Even so, said Dr. Diederik Dippel, professor of neurology at Erasmus University Medical Center and principal investigator for the new study, when his study was about to begin, people questioned why it was even needed. “People said why bother with a clinical trial. Just do it,” Dr. Dippel said.
The Dutch study began in 2010. In the meantime, several other large clinical trials testing clot removal were well underway, including one sponsored by the National Institute of Neurological Disorders and Stroke and headed by Dr. Broderick. By 2012, with 650 out of the planned 1,000 patients enrolled, the American study was ended. “Because of futility,” Dr. Koroshetz said. It had become clear that, if anything, those randomized to have their clots directly removed were doing no better.
Two other clinical trials also ended without showing benefit. All too often, attempts to remove clots resulted in uncontrolled bleeding in the brain.
Gloom settled over the field. In the Netherlands, Dr. Dippel said, attitudes about the trial reversed. “Everyone said, ‘Why should we go on?’” Dr. Dippel said.
But the Dutch study happened to start at a time when there were a few key developments that made it possible to hope for success. There was new technology that allowed doctors to quickly assess whether a stroke patient had a large clot and, if so, where it was. In previous studies they tried to guess from a patient’s symptoms. And the stent system for snagging a clot seemed safer and easier to use than previous devices.
The stent system, said Dr. Dippel, “was clearly a better device than we were used to.”
Of course, said Dr. Goldstein, he would like to see the results confirmed with other studies. But, he and others say, that may already have happened. Two other studies like the Dutch one were just ended early because the results were so positive. The data will be presented in February at the International Stroke Conference in Nashville.
Now neurologists are increasingly confident that, at last, they have something in addition to tPA to offer patients.
“I think this is the real thing,” Dr. Koroshetz said.
Question (Laure Adler): Une dissolution? Réponse (Claudie Hunzinger): C’est quelque chose comme ça la solitude. Il y a quelque chose d’infiniment merveilleux qui peut vous attirer très loin, qui est le fait qu’on se quitte soi-même. Quand on est seul, on perd son identité. On se déploie dans tout ce qui vous entoure, on devient ce qui vous entoure.
On peut devenir la maison si on est à l’intérieur, on se dilate et on prend toute la place; c’est un peu une expérience très “Alice,”
Et si on est à l’extérieur, on devient absolument ce qu’on voit. On devient l’air, on devient les forêts, on devient l’herbe, et c’est un sentiment très puissant, très reposant aussi.
L’élément humain… on devient un élément étranger, et quand je quitte la montagne et que je me retrouve à Paris, il me semble que j’entre dans l’élément humain, et que l’élément humain est un élément étranger. Que je suis, que j’appartiens à la montagne, que j’appartiens aux bêtes, que j’appartiens aux plantes, et que je me rétrécie que je rentre en moi-même et que je suis en face de ce micro…
Question (Laure Adler): Quand vous dites que la montagne vous appartient, elle vous appartient sensoriellement? Elle vous a capturé? Réponse (Claudie Hunzinger): Sensoriellement. J’en fais partie. C’est quelque chose qu’on sent, c’st quelque chose qu’on remarque. C’est un bien–être.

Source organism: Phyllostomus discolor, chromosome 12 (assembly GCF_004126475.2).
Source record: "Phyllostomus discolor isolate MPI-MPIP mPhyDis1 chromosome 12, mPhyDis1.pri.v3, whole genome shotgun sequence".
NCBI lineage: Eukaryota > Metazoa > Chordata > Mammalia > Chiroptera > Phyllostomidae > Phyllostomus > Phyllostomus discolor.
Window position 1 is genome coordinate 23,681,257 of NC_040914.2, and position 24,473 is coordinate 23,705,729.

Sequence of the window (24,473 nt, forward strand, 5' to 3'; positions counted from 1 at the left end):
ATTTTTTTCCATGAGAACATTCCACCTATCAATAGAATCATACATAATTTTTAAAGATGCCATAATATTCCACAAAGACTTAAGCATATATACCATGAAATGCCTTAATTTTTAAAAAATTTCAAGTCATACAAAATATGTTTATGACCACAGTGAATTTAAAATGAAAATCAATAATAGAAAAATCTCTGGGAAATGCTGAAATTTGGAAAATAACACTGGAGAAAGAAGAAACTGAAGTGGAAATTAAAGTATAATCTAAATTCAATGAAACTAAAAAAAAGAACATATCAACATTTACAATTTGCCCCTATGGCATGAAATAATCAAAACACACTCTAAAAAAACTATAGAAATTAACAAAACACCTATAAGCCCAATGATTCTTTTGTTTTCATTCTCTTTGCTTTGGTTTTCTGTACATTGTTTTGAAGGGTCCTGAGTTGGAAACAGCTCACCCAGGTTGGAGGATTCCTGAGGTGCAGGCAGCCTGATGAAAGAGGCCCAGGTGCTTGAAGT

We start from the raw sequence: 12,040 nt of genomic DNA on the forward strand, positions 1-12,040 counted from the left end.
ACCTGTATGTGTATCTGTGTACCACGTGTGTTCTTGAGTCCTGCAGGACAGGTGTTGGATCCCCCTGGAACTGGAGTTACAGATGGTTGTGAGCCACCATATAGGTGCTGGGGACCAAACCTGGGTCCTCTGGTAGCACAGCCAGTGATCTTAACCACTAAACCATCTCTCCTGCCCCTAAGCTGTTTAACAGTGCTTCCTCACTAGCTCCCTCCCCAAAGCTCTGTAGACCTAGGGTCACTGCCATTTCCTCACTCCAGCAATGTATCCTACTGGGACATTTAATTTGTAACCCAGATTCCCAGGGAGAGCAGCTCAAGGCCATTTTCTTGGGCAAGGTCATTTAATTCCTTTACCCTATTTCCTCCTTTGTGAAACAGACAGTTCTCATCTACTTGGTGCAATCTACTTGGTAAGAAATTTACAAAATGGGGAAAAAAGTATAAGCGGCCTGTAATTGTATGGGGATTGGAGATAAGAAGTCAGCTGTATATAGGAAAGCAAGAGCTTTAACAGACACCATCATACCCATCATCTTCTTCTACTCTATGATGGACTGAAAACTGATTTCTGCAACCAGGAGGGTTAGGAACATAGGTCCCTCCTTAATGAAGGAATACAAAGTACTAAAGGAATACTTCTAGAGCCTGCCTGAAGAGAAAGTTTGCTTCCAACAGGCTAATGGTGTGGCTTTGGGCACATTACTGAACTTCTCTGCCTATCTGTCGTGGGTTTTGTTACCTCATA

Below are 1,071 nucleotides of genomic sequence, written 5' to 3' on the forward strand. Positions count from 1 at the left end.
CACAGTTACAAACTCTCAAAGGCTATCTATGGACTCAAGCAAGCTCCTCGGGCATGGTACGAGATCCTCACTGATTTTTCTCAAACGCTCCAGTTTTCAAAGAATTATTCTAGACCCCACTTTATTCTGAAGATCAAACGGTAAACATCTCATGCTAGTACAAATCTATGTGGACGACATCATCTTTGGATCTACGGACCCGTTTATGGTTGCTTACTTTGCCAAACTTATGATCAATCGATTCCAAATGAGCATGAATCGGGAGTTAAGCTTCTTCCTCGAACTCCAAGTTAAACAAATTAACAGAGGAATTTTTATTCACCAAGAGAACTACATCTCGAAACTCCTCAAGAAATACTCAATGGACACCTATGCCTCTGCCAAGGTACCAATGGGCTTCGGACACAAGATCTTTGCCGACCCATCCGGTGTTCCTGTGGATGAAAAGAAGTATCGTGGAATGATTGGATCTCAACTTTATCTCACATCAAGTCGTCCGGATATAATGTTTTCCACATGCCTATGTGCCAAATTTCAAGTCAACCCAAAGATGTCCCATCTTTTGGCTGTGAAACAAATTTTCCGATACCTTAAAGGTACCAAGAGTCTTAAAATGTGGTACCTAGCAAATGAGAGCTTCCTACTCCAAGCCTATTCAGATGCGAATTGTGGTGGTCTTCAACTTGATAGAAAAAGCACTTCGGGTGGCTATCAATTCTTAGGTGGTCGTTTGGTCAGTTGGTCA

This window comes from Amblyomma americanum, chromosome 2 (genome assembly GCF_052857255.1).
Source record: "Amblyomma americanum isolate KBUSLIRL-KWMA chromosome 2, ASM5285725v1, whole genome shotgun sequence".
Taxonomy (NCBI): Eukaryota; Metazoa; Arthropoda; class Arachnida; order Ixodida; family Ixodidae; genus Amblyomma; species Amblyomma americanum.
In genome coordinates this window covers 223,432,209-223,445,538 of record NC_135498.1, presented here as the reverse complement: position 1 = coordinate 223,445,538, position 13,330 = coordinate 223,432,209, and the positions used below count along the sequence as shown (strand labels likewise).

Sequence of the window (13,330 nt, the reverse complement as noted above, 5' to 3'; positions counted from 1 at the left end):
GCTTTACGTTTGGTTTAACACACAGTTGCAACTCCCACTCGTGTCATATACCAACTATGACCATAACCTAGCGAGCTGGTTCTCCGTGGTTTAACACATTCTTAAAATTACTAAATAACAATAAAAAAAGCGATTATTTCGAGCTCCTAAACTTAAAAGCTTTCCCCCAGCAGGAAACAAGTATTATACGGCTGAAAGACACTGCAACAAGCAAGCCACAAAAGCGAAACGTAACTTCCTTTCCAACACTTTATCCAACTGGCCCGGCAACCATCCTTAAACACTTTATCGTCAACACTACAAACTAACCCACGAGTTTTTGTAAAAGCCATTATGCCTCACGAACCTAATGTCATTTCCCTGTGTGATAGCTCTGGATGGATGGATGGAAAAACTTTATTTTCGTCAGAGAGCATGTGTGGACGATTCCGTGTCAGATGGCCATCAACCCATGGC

“Le désir doit rester une fenêtre ouverte sur la nuit, sur sa foule d’étoiles.” La Survivance (2102)
Claudie Hunzinger is a writer/artist who has been living in the mountains of Alsace since 1964.
Question (Laure Adler): A form of dissolving? Answer (Claudie Hunzinger): It is something like that, solitude. There is something infinitely marvelous that can draw you forth very far in the sense that one leaves oneself behind. When we are alone, we lose our identity. We spread out into everything that surrounds us, we become what surrounds us.
We can become a house if we are indoors. We blow up and take all of the space; it is a bit like an “Alice experience.”
And if one is outside, one becomes absolutely what one sees. We become the air, we become the forests, one becomes the grass, and it is such a powerful feeling, very relaxing too.
The human element… we become a foreign element, and what I become when I leave the mountain and I find myself in Paris, it seems that I enter the human element, and that the human element is a foreign element. That I am, that I belong to the mountain, that I belong to the animals, that I belong to the animals, and that I shrink and re-enter inside myself when I face this microphone…
Question (Laure Adler): When you say that the mountains belongs to you, do you mean that you do on a sensory level? It has taken over? Answer (Claudie Hunzinger): On a sensory level. I belong to it. It is something one feels, something one notices. A well-being.
“Desire must remain a window open onto the night, with its multitude of stars” La Survivance (2102)
Br. Steindl-Rast, against solidification: The religions start from mysticism. There is no other way to start a religion. But, I compare this to a volcano that gushes forth …and then …the magma flows down the sides of the mountain and cools off. And when it reaches the bottom, it’s just rocks. You’d never guess that there was fire in it. So after a couple of hundred years, or two thousand years or more, what was once alive is dead rock. Doctrine becomes doctrinaire. Morals become moralistic. Ritual becomes ritualistic. What do we do with it? We have to push through this crust and go to the fire that’s within it. — During Link TV’sLunch With Bokara 2005 episode The Monk and the Rabbi.
"Sometimes a little brain damage can help." George Carlin
"Having a free head: to be present." Georges Braque
"Hospitals should be arranged in such a way as to make being sick an interesting experience. One learns a great deal sometimes from being sick. ” Alan Watts
"The essence of normalcy is the refusal of reality." Ernst Becker
"If you are not leaving on the edge, you're taking too much room." Bob Brozman
"Is there life before death?" Jon Kabat-Zinn
"... the arrogance of normalcy... "
"Words, along with images, conceal much more than they reveal."